Tillikum, the whale that was involved in the incident

Tuesday, February 23, 2010

Dolphin Skin

Chubby, a dolphin at the MarineLand Dolphin Conservation Center

I am often asked what a dolphin feels like, and the typical answer I give is "like a killer whale". However, killer whales are dolphins, and, like all of the different species of dolphins that I have been fortunate enough to touch, feel the same. I've heard many descriptions on what a dolphin feels like; a few are listed below:
  • Wet, peeled, hard-boiled egg
  • Vinyl disc
  • Wet rubber beach ball
  • An opened wet rain umbrella
  • A wet white-water raft
  • Wet rubber
Cetaceans have extremely smooth skin, which aids in their hydrodynamic locomotion. Unlike our skin, which is covered with extremely fine hair, whales and dolphins are virtually hairless (with a few exceptions, especially in mysticetes, aka baleen whales). When cetaceans are born, they have a few hairs along the upper "lip" of their rostrum, which fall off shortly after birth. If you've watched competitive swimming in humans, you may have noticed that most of the males shave their heads, arms, legs, etc. This is because hair creates drag, which slows them down in the water. Hence why cetaceans have virtually no hair.

To keep their skin extremely smooth, cetaceans undergo something called "sloughing". This is when the skin naturally sheds off of the body, to be replaced by a new skin layer. Oftentimes, cetaceans can be seen rubbing up against each other and/or their environment to aid in the sloughing process (a good example of this is the rock lagoons that some of the British Columbia orcas use for rubbing). The sloughing rate of cetaceans is about nine times faster than that of humans.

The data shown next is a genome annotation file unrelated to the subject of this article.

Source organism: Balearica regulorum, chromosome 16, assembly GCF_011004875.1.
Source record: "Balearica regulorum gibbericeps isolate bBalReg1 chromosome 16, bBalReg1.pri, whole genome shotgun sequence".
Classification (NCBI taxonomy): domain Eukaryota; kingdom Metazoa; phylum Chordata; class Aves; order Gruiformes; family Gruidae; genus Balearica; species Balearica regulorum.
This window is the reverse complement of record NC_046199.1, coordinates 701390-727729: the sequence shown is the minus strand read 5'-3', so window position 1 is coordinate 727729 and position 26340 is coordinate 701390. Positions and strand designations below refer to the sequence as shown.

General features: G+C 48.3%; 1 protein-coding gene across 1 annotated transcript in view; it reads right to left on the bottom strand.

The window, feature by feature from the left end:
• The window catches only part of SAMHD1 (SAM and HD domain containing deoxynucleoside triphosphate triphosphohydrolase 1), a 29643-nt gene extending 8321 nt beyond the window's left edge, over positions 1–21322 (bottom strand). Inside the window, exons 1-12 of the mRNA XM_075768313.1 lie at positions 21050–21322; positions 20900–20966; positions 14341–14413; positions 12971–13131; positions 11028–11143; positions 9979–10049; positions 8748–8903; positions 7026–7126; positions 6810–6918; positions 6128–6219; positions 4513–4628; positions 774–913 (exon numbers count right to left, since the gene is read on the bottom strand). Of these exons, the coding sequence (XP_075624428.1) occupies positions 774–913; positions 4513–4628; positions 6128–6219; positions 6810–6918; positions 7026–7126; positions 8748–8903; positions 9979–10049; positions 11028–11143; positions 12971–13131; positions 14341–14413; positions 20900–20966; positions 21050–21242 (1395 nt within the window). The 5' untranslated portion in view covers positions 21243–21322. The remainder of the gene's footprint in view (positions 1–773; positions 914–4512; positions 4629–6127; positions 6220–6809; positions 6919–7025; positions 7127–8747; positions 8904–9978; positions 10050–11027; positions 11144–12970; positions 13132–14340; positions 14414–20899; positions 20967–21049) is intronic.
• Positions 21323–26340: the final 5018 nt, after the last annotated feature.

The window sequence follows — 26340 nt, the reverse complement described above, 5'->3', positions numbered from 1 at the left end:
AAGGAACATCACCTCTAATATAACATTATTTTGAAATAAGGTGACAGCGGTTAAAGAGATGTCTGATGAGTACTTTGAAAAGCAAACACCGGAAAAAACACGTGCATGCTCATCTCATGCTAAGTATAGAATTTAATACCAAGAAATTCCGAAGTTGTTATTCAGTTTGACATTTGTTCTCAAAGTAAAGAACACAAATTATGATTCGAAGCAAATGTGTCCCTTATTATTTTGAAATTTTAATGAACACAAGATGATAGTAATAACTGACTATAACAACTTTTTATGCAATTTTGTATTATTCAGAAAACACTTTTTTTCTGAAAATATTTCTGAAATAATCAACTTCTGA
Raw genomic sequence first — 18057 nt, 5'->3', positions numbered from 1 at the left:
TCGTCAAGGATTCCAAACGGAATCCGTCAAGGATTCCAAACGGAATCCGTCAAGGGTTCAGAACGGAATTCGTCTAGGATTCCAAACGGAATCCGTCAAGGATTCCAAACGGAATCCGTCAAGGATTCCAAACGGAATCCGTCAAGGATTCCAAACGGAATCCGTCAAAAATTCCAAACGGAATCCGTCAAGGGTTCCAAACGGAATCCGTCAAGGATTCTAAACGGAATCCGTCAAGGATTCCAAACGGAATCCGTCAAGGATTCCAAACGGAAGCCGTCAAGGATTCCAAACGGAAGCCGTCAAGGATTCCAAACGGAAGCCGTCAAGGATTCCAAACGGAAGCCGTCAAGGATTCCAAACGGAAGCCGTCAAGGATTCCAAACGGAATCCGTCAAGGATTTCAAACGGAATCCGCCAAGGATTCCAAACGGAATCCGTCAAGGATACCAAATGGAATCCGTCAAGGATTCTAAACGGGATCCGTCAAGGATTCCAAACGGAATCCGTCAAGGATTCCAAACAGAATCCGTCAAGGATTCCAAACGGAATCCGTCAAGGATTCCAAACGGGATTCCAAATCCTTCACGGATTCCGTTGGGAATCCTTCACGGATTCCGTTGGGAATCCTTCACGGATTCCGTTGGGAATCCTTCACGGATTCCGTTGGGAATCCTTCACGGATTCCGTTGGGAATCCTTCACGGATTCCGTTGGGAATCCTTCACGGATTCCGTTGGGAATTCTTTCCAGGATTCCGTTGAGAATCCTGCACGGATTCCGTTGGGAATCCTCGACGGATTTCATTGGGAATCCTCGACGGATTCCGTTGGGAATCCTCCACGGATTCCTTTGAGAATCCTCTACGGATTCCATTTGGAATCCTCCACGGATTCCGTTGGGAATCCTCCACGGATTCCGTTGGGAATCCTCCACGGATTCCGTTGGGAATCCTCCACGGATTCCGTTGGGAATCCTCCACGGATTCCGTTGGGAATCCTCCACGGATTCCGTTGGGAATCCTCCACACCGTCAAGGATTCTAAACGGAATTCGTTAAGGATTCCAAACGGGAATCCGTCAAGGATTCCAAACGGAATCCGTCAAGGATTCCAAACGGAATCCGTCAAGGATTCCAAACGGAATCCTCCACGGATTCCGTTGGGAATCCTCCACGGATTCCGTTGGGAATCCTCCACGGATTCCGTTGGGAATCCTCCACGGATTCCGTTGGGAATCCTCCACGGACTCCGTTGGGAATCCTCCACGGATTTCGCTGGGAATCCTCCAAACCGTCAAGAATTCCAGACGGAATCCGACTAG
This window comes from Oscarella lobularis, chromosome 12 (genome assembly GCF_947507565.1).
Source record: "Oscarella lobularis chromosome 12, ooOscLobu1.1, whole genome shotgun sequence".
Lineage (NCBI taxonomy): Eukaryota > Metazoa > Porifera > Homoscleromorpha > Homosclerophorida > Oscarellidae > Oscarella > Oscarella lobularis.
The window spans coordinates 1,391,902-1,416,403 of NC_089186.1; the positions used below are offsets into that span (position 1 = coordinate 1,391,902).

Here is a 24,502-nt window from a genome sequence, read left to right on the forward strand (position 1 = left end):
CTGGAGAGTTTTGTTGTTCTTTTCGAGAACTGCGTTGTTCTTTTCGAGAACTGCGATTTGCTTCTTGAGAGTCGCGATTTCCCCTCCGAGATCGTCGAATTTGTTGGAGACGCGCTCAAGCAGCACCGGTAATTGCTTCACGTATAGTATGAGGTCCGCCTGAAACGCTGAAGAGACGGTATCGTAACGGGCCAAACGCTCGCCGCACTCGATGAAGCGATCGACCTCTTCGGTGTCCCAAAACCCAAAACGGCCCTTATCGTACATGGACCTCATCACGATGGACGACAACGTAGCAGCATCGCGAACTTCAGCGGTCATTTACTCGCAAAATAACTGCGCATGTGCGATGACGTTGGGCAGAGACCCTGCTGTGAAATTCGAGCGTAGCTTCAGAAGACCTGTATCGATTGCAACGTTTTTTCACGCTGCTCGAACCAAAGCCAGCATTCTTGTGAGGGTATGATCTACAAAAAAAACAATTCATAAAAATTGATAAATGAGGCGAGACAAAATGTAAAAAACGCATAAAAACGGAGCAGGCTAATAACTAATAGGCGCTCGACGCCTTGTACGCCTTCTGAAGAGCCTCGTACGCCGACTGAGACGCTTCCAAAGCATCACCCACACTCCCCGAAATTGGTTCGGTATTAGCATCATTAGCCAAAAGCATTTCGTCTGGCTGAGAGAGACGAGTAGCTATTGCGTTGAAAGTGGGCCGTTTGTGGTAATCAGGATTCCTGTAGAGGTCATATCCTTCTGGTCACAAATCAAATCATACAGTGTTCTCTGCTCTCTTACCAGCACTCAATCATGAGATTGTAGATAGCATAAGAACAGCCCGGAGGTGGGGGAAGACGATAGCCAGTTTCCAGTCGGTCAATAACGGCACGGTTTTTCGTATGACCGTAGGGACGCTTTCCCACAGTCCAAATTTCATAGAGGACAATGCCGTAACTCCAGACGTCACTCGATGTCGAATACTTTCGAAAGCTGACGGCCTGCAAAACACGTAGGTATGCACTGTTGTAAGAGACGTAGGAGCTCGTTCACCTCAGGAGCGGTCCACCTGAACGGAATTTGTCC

A sperm whale sloughing skin. Photo courtesy (

For me personally, being around cetacean is extremely therapeutic. I enjoy being around such an intelligent creature, who seems to "get" what I'm conveying to them. Cetacean blows are one of my favoruite sounds to hear; I love resting by a dolphin enclosure at night when the cetaceans are logging and just hearing their blows. I can't get enough of cetaceans, and I love talking about them. My main goal is to become a vet for cetaceans.

On a side note, I am rather irked at my anthropology book. It denotes cetaceans as being less intelligent than great apes; it also states that there is only one instance of cetacean tool use. Cetaceans are just as intelligent as the great apes, if not even moreso.


Judy, an Asian elephant that I was so fortunate to work with for a day, and I.

I usually don't like to introduce myself, or rather, create a custom introduction for all of the websites that I frequent. I don't change my personality from website to website, as I am the same person every day. I don't like unexpected change, so I don't change that much.

I suppose I'll leave you with the self-description that is on my deviantArt page: "I'm an animal-loving Thespian who indulges in the pleasures of the great outdoors and the animals that live in it. My dad owns a wildlife sanctuary and I am fortunate to work with some of the world's fiercest predators such as lions, tigers, and leopards. I am actively enrolled in college, and am majoring in marine biology; from there I'm going to become a veterinarian. Finally, I have autism, and am a strong advocate for this "dis"ability."

I might also add that even though I have autism, I don't know a lot about it. I'm not super-obsessed with it, nor do I talk to a lot of people with it. Of course, I am happy to advocate for autistics, but I'm much more at ease talking about animals and their behavior. Please, treat me like a typically-functioning person, as I am one. I don't want to be bullied; this isn't the purpose of this blog. Thanks in advance.

Please also note that most of this blog will be animal-based.